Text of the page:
Literary names have so much meaning. Not just the names, but the characters. Sometimes a bad character can make a good name unusable. But a great character can make a plain name unforgettable. Here are some of my favorite literary protagonist names for girls. (None of these are from children’s books, that’s going to be a different list.)
Penelope – Odysseus’ ever-faithful wife in Homer’s The Odyssey, Penelope is a Greek name meaning, “weaver”. This is one of my favorite names and I love the reference. Penelope is a strong name made more friendly with the adorable nicknames, Penny, Poppy, and Nell. At #200, it is certain to gain in popularity after Tina Fey named her daughter, Penelope Athena.
Viola – In Shakespeare’s Twelfth Night, Viola survives a shipwreck and disguises herself as a man in order to find work and her lost twin brother, Sebastian. Latin for “violet”, Viola as has certain musical flair, even though it has a different pronunciation than the stringed instrument.
Jane – An English name meaning, “God’s grace”, Jane is the name of Charlotte Bronte’s eponymous heroine character in Jane Eyre. She is determined and opinionated. Just the sort of heroine to look up to. As a variation of John, it can be the namesake of many names, like Jean, Joan, Janelle, Jeanette, etc. Also, the “plain Jane” connotations are not true for this sweet and spunky name. Also, at #384, Jane is neither common, nor popular, yet familiar.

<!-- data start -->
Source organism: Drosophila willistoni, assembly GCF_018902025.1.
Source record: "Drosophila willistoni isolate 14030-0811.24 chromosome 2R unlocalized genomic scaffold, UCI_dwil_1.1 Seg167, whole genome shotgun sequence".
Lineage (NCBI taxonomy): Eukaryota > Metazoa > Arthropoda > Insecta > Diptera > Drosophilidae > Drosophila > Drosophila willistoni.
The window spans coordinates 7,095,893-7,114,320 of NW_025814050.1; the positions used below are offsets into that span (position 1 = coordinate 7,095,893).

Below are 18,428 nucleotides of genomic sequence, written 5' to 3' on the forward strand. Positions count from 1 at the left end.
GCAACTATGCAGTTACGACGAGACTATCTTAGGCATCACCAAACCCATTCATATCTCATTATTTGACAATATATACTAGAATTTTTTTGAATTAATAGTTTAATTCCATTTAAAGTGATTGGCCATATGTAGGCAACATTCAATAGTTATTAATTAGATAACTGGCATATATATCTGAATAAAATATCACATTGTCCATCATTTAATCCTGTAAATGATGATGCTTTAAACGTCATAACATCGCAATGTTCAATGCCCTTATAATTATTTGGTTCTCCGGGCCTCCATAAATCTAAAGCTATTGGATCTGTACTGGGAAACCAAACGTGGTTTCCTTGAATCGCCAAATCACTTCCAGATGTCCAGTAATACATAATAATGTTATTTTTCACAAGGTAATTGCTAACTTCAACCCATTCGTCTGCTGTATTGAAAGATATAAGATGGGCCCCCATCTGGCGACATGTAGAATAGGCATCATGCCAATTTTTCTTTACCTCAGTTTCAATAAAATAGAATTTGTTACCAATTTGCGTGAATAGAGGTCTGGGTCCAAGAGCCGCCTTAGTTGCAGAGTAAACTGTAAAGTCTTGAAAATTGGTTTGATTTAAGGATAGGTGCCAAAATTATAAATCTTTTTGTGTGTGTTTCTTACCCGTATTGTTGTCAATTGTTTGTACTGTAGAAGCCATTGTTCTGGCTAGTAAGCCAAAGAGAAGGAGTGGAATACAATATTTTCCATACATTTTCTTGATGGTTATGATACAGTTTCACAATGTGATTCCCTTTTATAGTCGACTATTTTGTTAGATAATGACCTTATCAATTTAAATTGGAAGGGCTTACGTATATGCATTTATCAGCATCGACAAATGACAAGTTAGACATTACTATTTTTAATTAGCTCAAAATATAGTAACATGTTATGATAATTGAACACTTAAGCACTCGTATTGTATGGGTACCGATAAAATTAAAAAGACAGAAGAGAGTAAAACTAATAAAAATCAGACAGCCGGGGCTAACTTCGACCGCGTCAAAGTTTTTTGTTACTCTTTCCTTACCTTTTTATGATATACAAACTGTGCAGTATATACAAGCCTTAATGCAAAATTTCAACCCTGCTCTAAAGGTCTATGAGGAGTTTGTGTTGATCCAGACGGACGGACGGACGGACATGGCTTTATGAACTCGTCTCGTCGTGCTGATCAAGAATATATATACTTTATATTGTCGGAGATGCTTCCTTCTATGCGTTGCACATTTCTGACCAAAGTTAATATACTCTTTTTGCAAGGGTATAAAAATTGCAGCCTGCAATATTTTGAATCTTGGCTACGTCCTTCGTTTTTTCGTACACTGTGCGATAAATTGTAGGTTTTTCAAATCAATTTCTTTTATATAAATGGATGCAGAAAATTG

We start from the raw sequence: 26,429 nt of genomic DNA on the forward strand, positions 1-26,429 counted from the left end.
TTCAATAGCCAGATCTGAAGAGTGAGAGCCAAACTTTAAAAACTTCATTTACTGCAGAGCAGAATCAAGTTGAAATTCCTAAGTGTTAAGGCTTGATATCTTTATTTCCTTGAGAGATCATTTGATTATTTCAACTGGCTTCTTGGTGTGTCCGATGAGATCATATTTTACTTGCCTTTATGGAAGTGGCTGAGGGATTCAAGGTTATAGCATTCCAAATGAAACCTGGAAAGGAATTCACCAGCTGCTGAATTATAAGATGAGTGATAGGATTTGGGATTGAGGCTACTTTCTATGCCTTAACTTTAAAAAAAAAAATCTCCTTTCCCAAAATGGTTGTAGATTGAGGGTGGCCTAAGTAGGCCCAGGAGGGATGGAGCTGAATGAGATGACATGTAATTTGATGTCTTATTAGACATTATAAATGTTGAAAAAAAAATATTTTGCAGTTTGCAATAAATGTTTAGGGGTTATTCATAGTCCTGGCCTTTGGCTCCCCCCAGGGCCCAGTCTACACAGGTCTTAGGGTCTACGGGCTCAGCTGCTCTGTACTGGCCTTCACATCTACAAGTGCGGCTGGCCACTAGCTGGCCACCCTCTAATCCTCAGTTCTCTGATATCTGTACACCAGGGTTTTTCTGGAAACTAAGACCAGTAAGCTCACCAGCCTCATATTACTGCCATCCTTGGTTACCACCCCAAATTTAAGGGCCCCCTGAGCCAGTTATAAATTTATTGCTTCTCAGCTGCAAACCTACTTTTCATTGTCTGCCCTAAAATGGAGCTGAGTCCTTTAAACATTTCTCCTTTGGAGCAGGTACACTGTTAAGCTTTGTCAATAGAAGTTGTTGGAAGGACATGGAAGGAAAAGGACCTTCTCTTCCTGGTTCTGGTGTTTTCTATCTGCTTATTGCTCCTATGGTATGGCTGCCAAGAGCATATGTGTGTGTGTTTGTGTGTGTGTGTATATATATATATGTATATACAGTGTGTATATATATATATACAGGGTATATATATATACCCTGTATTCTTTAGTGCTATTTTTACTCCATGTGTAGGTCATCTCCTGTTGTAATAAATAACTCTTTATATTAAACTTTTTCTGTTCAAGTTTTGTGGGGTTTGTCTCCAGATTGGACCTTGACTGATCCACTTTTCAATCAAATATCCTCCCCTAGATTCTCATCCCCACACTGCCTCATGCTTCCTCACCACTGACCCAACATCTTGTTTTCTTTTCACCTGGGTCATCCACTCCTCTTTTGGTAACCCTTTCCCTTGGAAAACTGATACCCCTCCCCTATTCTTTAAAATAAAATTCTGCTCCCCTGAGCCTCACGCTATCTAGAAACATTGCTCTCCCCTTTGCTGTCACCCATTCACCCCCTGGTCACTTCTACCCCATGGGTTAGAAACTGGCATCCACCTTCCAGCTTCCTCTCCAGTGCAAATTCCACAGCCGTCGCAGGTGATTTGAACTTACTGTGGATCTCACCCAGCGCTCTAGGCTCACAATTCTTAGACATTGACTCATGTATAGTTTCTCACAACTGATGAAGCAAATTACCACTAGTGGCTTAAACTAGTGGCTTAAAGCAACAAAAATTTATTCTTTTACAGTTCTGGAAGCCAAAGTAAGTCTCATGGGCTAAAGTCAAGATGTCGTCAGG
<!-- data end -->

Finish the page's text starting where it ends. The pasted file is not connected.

Elinor – Jane Austen’s incredible Sense and Sensibility is my favorite. It’s just amazing. And Elinor is my favorite character. Sure, most people go for Pride and Prejudice or Marianne, but I have more in common with the proper and level-headed Elinor. Although more commonly spelled “Eleanor”, Elinor has a spunky, Welsh-type feeling to it. Meaning “shining, bright” it has some equally sunny nicknames in Ellie and Nora.
Josephine – Jo March. I wanted to be Jo March. She didn’t take “no” for an answer. She stood up for what she believed in and remained true to her heart. She wanted more for her life than what was expected of her. Josephine is the feminine variation of “Joseph”, meaning “Jehovah increases”. At #186, it certainly has increased in popularity over the past twenty years, but may start to level off soon. I adore the nicknames potential. From feisty Fifi to jovial Josie to precious Posey, Josephine gets a gold star in my book.
Scarlett – Scarlett O’Hara from Margaret Mitchell’s epic Gone with the Wind is the quintessential southern belle. A wealthy woman who is used to getting her way, Ms. O’Hara goes through intense hardship and comes out a survivor. Scarlett is an English name meaning “red”. Some parents spell it without the additional “t”, but I prefer to think that “scarlet” is the color and “Scarlett” is the name. While the intense Scar may not be the nickname you prefer, Scarlett lends itself to a plethora of familiar choices: Carlo, Cari, Lettie, Etta, Arlie, etc.